Another important detail are non cosmetic pens. You need to know about
them as they might grow outside the bounding rectangle.

Beyond that QPicture stores painter commands in a platform-independent
format, what makes it less performant and the file sizes are larger.

In the end ( not yet implemented ) I want to mmap my precompiled SVGs
into memory. Then, copying all precompiled SVGs at boot time into a RAM
drive and you have almost zero overhead for IO.

Uwe
Shawn Rutledge
2018-03-15 14:17:00 UTC
Permalink
Post by Uwe Rathmann
Post by Jason H
How is QPicture not appropriate for SVG?
At the time, when Qt changed its APIs from integers to doubles ( Qt 4 )
QPicture::boundingRect() was forgotten, what makes layouting of scaled
pictures too inaccurate.
Another important detail are non cosmetic pens. You need to know about
them as they might grow outside the bounding rectangle.
Beyond that QPicture stores painter commands in a platform-independent
format, what makes it less performant and the file sizes are larger.
In the end ( not yet implemented ) I want to mmap my precompiled SVGs
into memory. Then, copying all precompiled SVGs at boot time into a RAM
drive and you have almost zero overhead for IO.
That sounds interesting. What format do you want to precompile them to?
Uwe Rathmann
2018-03-15 19:05:29 UTC
Permalink
Post by Shawn Rutledge
That sounds interesting. What format do you want to precompile them to?
Well, as all we need is to restore the members of a class exactly, like
they have been in memory, before we wrote them to disk, there should be a
way to do this without having to write a parser.

But this is all I have to offer so far. The idea of using mmap exists
since the very beginning of our project, but as we already have no
performance issues with how we load the images today it has a low
priority.

The format we are using today can be found here: https://github.com/
uwerat/qskinny/blob/master/src/graphic/QskGraphicIO.cpp.

To be complete I also implemented embedded QImage/QPixmap, but in reality
we only have QPainterPath vector data and state change informations -
both stored stored in a QVector. Beside that there is some Meta Data
( supporting proper layouting of scaled vector graphics ) - so all in all
it should be doable.

--

Unfortunately Qt development never really saw much potential in using
vector graphic formats for writing user interfaces. It was never a first
class citizen for widgets, but with Qt/Quick the idea totally got lost,
as the one-window-always-in-fullscreen use case has become dominant.

I remember, that there once was a page ( maybe it is still there, but I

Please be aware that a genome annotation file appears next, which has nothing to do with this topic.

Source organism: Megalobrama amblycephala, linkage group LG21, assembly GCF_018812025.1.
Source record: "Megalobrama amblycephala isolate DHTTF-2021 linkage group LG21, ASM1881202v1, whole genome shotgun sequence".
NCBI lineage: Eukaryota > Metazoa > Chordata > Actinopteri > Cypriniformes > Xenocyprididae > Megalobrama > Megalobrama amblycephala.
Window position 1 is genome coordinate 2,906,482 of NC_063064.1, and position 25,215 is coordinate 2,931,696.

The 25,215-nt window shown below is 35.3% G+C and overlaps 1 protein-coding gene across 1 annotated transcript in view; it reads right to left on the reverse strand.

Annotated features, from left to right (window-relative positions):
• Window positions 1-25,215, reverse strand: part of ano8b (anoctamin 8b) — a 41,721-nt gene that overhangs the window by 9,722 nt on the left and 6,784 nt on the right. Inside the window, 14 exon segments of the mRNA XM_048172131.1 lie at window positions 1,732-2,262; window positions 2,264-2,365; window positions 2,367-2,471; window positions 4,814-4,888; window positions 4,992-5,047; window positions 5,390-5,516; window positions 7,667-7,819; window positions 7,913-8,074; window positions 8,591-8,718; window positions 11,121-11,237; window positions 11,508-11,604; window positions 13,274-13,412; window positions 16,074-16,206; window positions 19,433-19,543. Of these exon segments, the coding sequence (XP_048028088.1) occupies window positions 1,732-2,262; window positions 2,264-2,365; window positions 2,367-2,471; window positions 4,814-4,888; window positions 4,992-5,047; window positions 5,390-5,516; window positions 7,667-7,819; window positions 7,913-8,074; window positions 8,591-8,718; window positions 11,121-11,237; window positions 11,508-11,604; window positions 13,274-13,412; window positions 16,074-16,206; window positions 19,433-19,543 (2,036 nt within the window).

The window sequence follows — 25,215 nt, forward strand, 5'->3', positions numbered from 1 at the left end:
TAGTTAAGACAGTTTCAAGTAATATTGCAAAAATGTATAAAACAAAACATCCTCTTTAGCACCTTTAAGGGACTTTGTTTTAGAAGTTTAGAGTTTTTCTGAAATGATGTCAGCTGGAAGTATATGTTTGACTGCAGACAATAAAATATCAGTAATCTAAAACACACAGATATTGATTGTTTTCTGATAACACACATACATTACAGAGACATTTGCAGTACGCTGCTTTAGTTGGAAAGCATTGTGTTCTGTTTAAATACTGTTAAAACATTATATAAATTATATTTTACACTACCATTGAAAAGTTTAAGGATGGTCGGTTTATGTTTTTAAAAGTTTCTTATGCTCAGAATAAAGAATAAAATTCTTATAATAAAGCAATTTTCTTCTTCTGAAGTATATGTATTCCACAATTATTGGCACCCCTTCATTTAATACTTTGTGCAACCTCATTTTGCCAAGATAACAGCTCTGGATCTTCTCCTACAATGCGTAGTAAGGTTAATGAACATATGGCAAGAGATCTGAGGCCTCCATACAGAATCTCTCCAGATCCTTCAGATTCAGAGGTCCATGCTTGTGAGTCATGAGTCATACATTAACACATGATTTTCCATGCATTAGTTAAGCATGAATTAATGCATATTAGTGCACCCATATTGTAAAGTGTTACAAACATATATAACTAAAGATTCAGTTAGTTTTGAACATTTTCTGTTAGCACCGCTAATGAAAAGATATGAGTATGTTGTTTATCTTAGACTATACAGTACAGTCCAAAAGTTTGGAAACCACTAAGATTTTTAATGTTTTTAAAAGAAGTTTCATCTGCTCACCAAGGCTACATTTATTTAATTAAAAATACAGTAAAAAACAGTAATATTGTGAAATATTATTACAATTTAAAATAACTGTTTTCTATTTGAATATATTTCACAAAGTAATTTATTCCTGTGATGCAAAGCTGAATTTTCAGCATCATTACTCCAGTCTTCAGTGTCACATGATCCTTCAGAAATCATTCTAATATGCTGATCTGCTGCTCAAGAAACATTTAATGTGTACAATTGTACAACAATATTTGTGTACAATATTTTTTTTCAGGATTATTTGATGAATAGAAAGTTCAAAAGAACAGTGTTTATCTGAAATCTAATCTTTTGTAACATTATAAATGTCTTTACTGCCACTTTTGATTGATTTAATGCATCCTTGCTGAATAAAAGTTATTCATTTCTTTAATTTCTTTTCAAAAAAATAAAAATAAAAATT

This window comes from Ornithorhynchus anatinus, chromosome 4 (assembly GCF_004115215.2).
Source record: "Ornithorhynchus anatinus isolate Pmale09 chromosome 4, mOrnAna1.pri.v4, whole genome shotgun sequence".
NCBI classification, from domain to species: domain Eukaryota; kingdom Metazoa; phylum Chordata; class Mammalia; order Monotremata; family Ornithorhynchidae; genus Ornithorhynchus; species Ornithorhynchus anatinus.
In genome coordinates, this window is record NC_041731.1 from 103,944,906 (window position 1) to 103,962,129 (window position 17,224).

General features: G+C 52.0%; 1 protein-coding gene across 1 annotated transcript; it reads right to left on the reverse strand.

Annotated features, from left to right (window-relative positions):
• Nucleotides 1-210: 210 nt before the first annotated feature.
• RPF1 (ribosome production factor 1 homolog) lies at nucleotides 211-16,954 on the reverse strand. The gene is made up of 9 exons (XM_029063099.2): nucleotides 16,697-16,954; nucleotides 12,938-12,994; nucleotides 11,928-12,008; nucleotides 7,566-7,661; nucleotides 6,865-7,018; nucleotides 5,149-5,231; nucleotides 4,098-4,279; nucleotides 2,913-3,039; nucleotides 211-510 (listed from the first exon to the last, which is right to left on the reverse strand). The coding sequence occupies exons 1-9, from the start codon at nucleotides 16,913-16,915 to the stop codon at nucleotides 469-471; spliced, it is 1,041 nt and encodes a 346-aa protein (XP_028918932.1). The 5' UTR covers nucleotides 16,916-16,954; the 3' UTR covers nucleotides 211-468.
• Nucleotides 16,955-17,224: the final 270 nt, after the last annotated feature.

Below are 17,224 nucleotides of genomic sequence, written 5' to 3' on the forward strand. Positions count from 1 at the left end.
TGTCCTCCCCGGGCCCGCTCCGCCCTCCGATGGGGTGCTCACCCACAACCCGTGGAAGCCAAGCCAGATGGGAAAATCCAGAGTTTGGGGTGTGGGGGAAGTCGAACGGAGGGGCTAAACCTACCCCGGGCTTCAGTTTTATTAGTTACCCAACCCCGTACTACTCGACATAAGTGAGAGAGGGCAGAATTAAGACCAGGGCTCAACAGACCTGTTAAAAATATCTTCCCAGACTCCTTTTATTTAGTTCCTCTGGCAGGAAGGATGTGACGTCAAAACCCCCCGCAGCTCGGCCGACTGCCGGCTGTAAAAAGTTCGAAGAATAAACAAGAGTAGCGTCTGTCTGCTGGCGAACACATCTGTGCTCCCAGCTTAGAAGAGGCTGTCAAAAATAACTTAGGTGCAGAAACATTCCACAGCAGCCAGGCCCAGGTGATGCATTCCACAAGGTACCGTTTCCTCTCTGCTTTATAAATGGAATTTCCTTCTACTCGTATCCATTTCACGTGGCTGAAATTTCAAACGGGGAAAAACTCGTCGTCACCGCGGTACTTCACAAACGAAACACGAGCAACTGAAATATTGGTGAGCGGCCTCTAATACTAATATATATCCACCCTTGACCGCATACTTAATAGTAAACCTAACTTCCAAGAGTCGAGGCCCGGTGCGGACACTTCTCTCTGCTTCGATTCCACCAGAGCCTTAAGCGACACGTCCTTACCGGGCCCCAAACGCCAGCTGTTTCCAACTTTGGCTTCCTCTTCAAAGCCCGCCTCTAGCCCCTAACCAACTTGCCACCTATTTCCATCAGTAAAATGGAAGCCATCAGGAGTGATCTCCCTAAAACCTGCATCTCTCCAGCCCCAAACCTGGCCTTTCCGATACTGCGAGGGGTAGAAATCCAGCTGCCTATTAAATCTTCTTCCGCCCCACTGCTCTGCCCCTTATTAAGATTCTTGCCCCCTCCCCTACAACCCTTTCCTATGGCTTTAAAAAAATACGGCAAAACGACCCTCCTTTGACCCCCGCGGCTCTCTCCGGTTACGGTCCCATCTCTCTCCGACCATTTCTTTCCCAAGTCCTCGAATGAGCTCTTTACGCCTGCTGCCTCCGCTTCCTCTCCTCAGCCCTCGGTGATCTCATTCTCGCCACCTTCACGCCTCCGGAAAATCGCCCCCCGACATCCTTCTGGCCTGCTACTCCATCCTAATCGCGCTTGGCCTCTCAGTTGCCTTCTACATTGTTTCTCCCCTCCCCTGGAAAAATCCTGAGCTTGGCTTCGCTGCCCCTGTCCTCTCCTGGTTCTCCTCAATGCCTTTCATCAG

can't find it ) in the Qt documentation, that explicitly mentioned the
combination of Layouts and SVG as solution for writing scalable user
interfaces.

But IIRC SVGs do not even exist in the complete Qt/Quick API and the thin
layer ( a.k.a Qt/Quick Layouts ) on top of QGridLayoutEngine does not
even forward the available features ( f.e dynamic constraints ) of this
powerful class to the user.

If you like you can compare it with the layout system I have implemented
on top of the same engine: https://github.com/uwerat/qskinny/tree/master/
src/layouts. It is more or less the same, what the widget layouts offer +
a couple of extras I always missed in the past when using them.

ciao,
Uwe

Shantanu Tushar
2018-03-15 13:20:51 UTC
Permalink
Post by Xavier Bigand
Hi,
If your sample picture is relevant I can suggest you to convert it as SVG
(vectoring it) or using distance field technique.
I had this question for a while now - if we can use SVGs for showing
application icons (which will then look good with any dimensions / DPI),
why is it common to use images instead? There's obviously some benefit to
images as people take pains to bundle multiple versions for different DPIs,
I wanted to know what they are. Most of the stuff I can find online is
always talking about websites and "web apps" which might not all apply to
desktop applications.

I see that Uwe has pointed out a performance issue which can happen because
of multiple renderings due to size changes. Is that it? Or are there other
reasons behind preferring PNG icons over SVG?
Post by Xavier Bigand
Maybe this has something to do with with mipMapping/smooth? It looks like
it's not anti-aliasing?
*Sent:* Tuesday, March 06, 2018 at 10:50 AM
*Subject:* Re: [Interest] How to render small Images decently on non
retina displays with QtQuick?
Mitch,
Thanks for your reply.
You are right. I’m not playing all the cards

Original image attached (it is white over transparent so you will not see
it in the email body. The file is called isotope.png)
import QtQuick 2.4
Item {
id: root
implicitWidth: 100
implicitHeight: 100
property real padding: 0
property alias imageSource: icon.source
property color imageColor: controller.settings.foregroundColor
Image {
id: icon
anchors.fill: parent
anchors.margins: root.padding
fillMode: Image.PreserveAspectFit
}
ColorOverlay {
id: overlay
source: icon
anchors.fill: icon
color: root.imageColor
}
}